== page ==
But getting there won't be easy. AOL Time Warner faces the thorny task of maintaining AOL's slow-growing dial-up cash-cow business while transitioning subscribers to broadband. Only then does it make sense for AOL to sell premium subscription services and other exclusive content that will run better on a fatter pipe.
AOL is testing one such offering: AOL MusicNet, a $9.95-a-month subscription music service over broadband. It's also luring broadband users with extra goodies. This summer, subscribers to AOL High-Speed Broadband will get access to a weekly ad-supported series of musical performances and interviews before AOL lets in dial-up customers.
Some Wall Street analysts are nervous about AOL's transition to broadband. It will be "more difficult and costly than originally anticipated," said Lehman Brothers analyst Holly Becker in a recent report. Her report attributed AOL's slow progress to its lack of success in locking up deals with cable companies other than sibling Time Warner Cable. AOL's plight is not helped by the pending merger of AT&T Broadband and Comcast Corp., which will create the nation's largest cable company with 22 million subscribers.
aol time warner mission
No one articulated AOL Time Warner's broadband mission more clearly than Bob Pittman, AOL Time Warner's co-chief operating officer, when in January he told financial analysts and investors: "Broadband and digital cable are really important for us, not only for the cable and AOL divisions but for all the divisions of AOL Time Warner. We see ways in which we benefit if we can get that out there and get it penetrated."
Benefit, to be sure. Mr. Pittman said AOL Time Warner could potentially extract as much as $159 per month per household from delivering broadband access and related services such as home networking, subscription gaming, wireless e-mail service, extra e-mail and digital photo storage, additional e-mail addresses, pay-per-view events, on-demand concerts, MTV-style music packages and even access to exclusive subscription content from AOL Time Warner's stable of magazines. A broadband family service plan is expected later this year.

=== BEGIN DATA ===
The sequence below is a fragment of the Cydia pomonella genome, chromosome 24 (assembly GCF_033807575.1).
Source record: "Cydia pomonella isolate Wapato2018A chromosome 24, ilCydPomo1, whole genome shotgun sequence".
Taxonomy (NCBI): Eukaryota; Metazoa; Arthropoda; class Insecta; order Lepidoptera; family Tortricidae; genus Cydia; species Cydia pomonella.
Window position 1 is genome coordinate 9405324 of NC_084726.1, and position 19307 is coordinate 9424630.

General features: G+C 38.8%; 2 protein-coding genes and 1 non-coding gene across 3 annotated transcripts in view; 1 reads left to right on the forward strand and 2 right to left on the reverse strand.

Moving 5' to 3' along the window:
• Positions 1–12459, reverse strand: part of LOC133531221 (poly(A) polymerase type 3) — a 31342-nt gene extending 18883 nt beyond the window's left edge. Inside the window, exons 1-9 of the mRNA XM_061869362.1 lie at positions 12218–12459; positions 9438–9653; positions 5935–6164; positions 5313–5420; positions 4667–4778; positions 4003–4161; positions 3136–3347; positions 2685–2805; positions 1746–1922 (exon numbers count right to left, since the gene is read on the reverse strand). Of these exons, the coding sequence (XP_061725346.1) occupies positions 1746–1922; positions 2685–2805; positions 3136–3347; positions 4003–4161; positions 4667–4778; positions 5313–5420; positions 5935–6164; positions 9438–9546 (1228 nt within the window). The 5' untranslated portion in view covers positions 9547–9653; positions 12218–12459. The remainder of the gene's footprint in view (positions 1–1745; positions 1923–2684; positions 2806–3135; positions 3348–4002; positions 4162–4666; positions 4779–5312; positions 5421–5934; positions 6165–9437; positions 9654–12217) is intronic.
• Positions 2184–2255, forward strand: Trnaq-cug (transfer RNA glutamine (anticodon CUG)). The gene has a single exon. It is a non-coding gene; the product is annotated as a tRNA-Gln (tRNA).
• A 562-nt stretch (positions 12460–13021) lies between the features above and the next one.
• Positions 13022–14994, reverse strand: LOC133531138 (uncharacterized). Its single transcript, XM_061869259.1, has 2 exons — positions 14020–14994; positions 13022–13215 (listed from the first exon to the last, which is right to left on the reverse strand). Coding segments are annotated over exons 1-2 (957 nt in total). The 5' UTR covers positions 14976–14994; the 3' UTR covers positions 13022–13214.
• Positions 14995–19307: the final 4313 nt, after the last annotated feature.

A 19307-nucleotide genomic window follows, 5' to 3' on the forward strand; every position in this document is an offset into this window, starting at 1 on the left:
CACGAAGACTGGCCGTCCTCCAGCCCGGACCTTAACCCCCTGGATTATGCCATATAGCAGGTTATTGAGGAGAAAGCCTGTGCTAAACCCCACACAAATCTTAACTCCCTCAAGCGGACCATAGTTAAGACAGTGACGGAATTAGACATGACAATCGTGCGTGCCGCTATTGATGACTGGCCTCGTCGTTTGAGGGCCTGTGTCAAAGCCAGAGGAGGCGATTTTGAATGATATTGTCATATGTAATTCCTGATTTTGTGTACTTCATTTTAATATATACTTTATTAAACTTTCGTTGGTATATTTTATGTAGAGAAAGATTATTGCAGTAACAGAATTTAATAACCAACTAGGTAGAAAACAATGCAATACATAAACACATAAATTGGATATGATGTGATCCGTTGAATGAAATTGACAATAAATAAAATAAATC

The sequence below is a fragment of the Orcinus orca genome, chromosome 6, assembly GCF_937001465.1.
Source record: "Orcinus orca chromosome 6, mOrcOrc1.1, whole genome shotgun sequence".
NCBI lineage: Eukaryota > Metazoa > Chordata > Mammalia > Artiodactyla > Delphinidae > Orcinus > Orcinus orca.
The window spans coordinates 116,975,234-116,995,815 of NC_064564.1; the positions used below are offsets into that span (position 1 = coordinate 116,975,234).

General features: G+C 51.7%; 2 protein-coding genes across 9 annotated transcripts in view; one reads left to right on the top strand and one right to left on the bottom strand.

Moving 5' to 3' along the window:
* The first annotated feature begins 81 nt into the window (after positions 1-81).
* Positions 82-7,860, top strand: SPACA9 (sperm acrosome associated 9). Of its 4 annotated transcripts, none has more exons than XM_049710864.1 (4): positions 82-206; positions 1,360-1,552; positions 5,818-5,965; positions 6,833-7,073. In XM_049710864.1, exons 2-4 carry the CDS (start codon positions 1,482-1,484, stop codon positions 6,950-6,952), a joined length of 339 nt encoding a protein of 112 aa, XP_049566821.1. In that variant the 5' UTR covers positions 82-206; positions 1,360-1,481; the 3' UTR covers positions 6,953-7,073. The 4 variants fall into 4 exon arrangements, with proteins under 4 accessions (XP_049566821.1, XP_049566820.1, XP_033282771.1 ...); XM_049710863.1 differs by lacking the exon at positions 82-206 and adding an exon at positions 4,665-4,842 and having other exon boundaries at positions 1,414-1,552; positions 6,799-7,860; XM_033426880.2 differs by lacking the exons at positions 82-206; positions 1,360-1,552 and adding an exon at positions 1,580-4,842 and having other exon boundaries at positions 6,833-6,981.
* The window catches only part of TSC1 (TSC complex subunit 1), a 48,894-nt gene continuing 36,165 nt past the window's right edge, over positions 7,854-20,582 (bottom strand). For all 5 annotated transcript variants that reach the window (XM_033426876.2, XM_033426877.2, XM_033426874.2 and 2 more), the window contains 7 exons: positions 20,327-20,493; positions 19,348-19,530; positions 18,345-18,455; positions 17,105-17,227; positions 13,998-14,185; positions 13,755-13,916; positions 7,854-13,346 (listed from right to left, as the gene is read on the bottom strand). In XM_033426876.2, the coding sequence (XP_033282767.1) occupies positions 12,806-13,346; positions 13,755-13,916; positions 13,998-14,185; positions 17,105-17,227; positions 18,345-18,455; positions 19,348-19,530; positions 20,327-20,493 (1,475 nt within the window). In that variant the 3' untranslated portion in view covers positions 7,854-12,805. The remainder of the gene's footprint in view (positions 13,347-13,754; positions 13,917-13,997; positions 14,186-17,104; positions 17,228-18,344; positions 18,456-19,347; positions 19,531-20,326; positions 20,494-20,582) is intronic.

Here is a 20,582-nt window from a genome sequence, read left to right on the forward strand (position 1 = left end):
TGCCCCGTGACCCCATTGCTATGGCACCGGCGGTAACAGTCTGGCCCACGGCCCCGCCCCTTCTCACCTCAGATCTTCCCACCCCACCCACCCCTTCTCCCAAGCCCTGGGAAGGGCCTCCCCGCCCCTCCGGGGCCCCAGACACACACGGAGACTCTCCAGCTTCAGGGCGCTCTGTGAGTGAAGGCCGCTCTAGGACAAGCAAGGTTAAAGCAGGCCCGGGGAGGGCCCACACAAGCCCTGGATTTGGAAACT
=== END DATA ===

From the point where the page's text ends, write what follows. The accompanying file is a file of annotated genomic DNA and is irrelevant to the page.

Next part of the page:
"The real goal for us to make money as a company, not just in the AOL division, is to get the AOL members onto broadband so we can deliver and sell broadband-enhanced services," Mr. Pittman told analysts.
While broadband Internet has been in the market for at least six years, AOL's Mr. Schuler concedes that the service remains "way out in front of the consumers," used by early adopters, professionals, small-business owners and, of course, corporate America. Mr. Schuler added: "Our strategy has been and is correct. The key is to be there for the consumers who are ready for broadband."
The question remains whether the mass of consumers will pay a hefty premium for broadband, which at about $40 to $55 a month can be more than double AOL's standard $23.90 dial-up charge. Consumer Reports' May issue offers 50 tips for saving money. No. 41: "Return to a dial-up connection for your Internet service provider unless you need a fast connection for your work."
To become wholly mainstream, industry watchers say, broadband will have to be less expensive or be part of a package that includes long distance, cable and even wireless and calling services.
Mark Kersey, a broadband-industry analyst for technology-market researcher ARS, contends price is not the key issue holding back broadband. Said Mr. Kersey: "The lack of truly compelling content has been probably the single largest impediment to widespread adoption of broadband service."
That's a problem and an opportunity. Even if broadband remains a pipe dream for some marketers, the 10 million consumers now using the service at home is an audience too big to be ignored.
contributing: mercedes m. cardona and alice z. cuneo